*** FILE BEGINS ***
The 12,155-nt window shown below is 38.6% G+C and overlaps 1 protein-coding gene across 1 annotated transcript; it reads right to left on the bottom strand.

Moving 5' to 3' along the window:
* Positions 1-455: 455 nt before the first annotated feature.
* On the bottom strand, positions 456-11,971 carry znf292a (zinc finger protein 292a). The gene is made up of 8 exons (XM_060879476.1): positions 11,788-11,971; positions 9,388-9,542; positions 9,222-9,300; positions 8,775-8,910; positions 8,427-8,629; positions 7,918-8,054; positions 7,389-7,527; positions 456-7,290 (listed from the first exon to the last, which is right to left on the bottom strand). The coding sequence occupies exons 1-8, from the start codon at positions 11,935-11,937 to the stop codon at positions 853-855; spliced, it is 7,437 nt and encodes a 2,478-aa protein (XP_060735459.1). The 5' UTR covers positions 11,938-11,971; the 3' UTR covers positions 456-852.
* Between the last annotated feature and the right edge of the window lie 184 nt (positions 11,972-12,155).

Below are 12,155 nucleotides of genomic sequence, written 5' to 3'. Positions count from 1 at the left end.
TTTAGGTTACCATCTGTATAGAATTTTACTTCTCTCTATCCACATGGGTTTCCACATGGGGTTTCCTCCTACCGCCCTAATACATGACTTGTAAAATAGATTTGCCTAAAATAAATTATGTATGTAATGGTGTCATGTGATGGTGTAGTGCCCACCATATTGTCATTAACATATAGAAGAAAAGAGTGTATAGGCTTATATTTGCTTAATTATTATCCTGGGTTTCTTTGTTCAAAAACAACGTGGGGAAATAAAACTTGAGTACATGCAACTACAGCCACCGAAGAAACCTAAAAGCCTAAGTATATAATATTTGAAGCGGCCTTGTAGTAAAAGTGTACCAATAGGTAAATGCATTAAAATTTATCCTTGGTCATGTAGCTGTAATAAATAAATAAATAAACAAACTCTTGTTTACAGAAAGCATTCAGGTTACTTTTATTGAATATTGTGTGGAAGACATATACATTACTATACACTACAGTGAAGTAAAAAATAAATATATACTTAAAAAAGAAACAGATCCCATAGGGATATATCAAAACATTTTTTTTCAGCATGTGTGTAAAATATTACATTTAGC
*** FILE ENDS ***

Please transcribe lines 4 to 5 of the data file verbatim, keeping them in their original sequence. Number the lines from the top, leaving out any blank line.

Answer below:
* On the bottom strand, positions 456-11,971 carry znf292a (zinc finger protein 292a). The gene is made up of 8 exons (XM_060879476.1): positions 11,788-11,971; positions 9,388-9,542; positions 9,222-9,300; positions 8,775-8,910; positions 8,427-8,629; positions 7,918-8,054; positions 7,389-7,527; positions 456-7,290 (listed from the first exon to the last, which is right to left on the bottom strand). The coding sequence occupies exons 1-8, from the start codon at positions 11,935-11,937 to the stop codon at positions 853-855; spliced, it is 7,437 nt and encodes a 2,478-aa protein (XP_060735459.1). The 5' UTR covers positions 11,938-11,971; the 3' UTR covers positions 456-852.
* Between the last annotated feature and the right edge of the window lie 184 nt (positions 11,972-12,155).